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US seeks UN draft resolution on Iran sanctions

by Michael Adler

Agence France Presse – The United States wants a UN Security Council resolution on imposing sanctions on Iran over its contested nuclear program drafted as early as next week, US Undersecretary of State Nicholas Burns said Friday.

This would allow foreign ministers from the six nations trying to win guarantees that Iran will not make nuclear weapons to "complete a sanctions resolution" when they meet in New York at the UN General Assembly the week after next, Burns said.

But Burns told a press event at the American Academy think tank here that the six nations — the five permanent Security Council members Britain, China, France, Russia and the United States plus Germany — "did not come to an agreement" on punitive measures when they met in Berlin Thursday.

Russia and China, which are major trading partners of Iran, are reluctant to impose sanctions on Iran, fearing an escalation of the confrontation and possibly even war.
EU foreign policy chief Javier Solana, who is to meet with Iran’s top nuclear negotiator Ali Larijani Saturday, said no UN sanctions would be imposed on Iran as long as such talks continued.

"I can tell you that there will be no movement in New York (towards sanctions) as long as meetings with Mr. Larijani continue," Solana said during a visit to Copenhagen on Friday.
"This is a very complex issue but we began a discussion," on a sanctions regime, Burns said of the talks in Berlin.

The six are seeking talks with Iran on a package of benefits for the Islamic Republic but demand that Tehran first suspend uranium enrichment, which makes nuclear reactor fuel but also atom bomb material.

Iran has defied this call as well as a Security Council resolution demanding a freeze by August 31 of the strategic fuel work and threatening sanctions if Tehran did not comply.
Burns said there would be telephone discussions Monday among the six world powers.
"The American view is that following these discussions on Monday and perhaps some others early next week, we should move this to the Security Council and we should draft a resolution," he said.

"Absent some kind of last-minute Iranian compromise where they would suspend their enrichment program, and we would hope they would do that… I think it is very clear we are heading very shortly to the Security Council to consider a sanctions regime," Burns said.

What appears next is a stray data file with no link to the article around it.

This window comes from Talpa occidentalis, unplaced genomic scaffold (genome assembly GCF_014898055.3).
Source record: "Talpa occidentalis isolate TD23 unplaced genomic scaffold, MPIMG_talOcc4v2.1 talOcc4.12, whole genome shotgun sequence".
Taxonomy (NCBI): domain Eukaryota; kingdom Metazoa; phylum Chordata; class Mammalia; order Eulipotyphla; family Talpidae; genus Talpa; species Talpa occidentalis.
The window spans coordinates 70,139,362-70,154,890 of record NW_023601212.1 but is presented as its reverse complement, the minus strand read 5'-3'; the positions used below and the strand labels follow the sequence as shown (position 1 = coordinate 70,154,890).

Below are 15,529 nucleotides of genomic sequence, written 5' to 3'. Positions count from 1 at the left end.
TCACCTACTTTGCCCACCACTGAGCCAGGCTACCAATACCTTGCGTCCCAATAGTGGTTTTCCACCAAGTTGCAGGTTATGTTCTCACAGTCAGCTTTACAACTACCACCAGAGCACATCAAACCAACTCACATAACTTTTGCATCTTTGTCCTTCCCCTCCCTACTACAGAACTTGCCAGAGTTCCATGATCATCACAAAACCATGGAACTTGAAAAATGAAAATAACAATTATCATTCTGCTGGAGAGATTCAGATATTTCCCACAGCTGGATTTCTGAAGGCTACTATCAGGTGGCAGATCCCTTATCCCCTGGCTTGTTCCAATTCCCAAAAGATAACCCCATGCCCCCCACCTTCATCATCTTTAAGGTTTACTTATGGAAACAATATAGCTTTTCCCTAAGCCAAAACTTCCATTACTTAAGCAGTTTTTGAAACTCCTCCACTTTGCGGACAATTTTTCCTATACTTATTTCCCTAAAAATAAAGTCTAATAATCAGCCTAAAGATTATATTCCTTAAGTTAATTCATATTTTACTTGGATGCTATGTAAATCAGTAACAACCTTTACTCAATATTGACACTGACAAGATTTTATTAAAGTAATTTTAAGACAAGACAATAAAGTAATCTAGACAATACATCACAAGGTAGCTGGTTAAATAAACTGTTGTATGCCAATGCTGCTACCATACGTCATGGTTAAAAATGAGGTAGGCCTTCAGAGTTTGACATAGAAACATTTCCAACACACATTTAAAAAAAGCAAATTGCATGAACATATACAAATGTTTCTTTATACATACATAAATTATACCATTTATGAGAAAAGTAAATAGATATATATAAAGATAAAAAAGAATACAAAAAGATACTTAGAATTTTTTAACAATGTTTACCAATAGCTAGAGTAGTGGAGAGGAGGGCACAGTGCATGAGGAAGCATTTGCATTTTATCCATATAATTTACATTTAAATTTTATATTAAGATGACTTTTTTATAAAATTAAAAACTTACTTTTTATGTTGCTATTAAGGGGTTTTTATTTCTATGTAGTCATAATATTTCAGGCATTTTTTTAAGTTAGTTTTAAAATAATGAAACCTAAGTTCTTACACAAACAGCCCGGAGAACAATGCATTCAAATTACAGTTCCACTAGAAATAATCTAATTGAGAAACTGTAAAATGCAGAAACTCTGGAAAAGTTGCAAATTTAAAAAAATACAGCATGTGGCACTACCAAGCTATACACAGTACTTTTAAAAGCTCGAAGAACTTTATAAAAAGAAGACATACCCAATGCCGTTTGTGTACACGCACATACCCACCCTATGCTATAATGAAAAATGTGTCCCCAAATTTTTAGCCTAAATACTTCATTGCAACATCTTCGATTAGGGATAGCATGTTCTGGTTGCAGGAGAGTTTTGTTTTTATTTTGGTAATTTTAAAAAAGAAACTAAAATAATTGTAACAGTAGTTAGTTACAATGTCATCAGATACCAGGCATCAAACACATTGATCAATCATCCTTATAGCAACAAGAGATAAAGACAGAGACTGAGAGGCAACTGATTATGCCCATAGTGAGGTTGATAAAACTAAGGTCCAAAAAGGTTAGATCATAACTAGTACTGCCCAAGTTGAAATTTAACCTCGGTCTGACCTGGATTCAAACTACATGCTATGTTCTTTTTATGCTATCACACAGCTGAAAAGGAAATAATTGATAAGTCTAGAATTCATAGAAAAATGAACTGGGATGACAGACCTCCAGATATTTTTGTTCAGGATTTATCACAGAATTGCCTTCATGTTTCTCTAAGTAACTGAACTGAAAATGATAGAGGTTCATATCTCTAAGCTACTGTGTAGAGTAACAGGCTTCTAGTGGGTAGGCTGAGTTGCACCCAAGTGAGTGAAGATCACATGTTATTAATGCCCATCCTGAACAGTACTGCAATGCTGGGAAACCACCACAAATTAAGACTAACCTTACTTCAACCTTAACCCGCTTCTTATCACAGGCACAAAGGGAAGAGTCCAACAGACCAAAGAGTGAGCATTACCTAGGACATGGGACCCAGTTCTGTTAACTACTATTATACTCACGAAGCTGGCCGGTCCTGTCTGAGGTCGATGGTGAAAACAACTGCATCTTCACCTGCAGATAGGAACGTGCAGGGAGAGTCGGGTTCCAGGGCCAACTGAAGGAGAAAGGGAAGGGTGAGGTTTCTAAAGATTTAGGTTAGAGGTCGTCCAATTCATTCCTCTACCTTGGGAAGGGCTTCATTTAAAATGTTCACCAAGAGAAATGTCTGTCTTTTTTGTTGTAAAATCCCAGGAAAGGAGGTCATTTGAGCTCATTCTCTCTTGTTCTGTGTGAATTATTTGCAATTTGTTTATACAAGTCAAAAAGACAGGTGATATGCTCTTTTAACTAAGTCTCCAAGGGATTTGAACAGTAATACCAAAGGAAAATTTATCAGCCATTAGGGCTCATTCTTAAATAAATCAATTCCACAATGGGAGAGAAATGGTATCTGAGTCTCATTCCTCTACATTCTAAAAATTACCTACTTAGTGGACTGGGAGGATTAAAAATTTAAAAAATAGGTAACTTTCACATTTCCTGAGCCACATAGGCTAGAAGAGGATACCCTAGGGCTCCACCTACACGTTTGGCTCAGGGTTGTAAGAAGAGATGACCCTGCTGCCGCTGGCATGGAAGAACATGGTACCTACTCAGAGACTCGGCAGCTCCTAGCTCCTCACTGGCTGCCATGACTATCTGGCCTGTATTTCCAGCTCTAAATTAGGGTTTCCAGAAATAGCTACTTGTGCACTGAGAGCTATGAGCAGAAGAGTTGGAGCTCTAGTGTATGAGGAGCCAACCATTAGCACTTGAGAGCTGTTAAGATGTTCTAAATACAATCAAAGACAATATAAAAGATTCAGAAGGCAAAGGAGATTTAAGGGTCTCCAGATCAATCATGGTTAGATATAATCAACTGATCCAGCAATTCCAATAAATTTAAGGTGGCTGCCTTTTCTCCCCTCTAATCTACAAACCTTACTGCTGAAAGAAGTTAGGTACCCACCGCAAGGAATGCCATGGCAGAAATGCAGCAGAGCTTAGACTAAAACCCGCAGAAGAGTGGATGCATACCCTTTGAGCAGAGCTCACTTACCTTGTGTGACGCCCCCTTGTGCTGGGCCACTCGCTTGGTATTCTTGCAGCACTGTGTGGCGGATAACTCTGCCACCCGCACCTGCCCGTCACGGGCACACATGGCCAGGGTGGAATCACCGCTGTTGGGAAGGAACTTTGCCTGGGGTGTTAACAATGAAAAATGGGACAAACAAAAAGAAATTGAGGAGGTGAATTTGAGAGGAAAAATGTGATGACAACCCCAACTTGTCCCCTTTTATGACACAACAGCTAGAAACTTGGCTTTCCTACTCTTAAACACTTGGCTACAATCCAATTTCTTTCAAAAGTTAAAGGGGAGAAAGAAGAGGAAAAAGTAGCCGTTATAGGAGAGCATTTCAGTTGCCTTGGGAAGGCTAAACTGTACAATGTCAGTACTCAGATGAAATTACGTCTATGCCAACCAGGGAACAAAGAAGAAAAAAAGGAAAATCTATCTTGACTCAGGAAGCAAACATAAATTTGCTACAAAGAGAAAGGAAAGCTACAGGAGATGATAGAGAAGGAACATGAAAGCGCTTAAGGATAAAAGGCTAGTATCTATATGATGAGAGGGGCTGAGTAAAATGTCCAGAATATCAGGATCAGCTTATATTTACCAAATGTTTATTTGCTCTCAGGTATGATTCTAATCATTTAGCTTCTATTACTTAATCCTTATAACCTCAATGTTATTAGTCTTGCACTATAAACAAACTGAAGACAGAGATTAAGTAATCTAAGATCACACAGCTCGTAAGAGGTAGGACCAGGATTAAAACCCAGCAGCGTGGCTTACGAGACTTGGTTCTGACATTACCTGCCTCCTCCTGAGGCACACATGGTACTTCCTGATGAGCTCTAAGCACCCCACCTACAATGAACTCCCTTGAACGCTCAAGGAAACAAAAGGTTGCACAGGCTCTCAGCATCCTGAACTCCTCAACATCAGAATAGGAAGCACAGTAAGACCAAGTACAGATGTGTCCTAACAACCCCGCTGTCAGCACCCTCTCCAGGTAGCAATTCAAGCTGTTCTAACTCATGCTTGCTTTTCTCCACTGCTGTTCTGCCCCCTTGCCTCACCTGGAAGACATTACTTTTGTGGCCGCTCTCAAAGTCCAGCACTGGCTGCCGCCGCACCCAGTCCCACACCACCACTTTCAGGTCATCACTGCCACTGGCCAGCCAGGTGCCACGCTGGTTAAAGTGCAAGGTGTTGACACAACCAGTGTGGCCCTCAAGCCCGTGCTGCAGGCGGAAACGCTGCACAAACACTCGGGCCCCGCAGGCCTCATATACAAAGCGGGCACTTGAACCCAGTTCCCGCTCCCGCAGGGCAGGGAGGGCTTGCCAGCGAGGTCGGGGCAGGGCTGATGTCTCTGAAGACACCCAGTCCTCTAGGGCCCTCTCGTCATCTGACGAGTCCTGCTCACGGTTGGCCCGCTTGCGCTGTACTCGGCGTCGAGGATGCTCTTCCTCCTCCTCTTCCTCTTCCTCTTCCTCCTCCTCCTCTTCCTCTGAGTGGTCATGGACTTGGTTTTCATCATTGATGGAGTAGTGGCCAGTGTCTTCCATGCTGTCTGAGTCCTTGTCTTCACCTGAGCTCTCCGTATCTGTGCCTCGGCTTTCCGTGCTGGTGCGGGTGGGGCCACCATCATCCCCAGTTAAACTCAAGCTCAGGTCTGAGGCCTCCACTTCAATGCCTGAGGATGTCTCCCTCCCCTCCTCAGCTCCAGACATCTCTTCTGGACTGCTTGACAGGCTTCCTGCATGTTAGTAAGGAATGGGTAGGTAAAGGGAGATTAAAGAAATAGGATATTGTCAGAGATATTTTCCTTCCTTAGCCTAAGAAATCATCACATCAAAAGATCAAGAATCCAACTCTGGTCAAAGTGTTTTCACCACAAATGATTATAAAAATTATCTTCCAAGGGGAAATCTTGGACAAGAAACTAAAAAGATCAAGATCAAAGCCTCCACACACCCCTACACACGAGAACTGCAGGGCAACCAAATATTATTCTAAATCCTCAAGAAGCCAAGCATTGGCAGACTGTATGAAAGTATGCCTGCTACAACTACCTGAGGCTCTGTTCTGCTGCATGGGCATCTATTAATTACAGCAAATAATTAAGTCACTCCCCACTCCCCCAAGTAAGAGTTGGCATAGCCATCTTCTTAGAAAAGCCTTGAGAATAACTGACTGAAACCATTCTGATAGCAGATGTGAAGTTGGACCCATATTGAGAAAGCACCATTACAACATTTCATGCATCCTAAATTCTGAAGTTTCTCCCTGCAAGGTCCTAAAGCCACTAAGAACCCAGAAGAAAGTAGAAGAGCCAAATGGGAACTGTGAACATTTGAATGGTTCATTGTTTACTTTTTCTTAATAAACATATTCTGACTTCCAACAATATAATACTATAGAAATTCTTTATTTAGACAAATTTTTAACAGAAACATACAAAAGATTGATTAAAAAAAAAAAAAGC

Burns refused to say what specific measures were discussed but diplomats said the six nations were working from a list of graduated sanctions that begin with symbolic gestures such as limiting travel by Iranian nuclear scientists and progress towards widespread international economic bans.

"We do think that the sanctions should be targeted," at first, Burns said.

"They are meant to raise the cost to the Iranian government of its present actions," he said.
Burns said the six nations remain committed to their agreement in June to offer Iran benefits but to threaten sanctions if Iran did not halt uranium enrichment.

"We’re just grateful that China and Russia have committed themselves" to this process, Burns said, adding that the United States expected this deal to be kept.

"Now is the time to take up our responsibilities," Burns said.

Iranian President Mahmoud Ahmadinejad has insisted that Iran would defend its nuclear activities "with firmness" during any international negotiations, and would not give up enrichment as a pre-condition for talks.

Washington is spearheading the drive for sanctions but even key US allies such as Italy and Japan fear that strong trade embargoes against Iran could harm their economies, diplomats said.

Germany has also indicated that it fears a sanctions drive could be counter-productive.
"The EU and Germany have no interest in seeing an escalation in the coming days and weeks as a result of the consultations at the Security Council," Foreign Minister Frank-Walter Steinmeier said last weekend.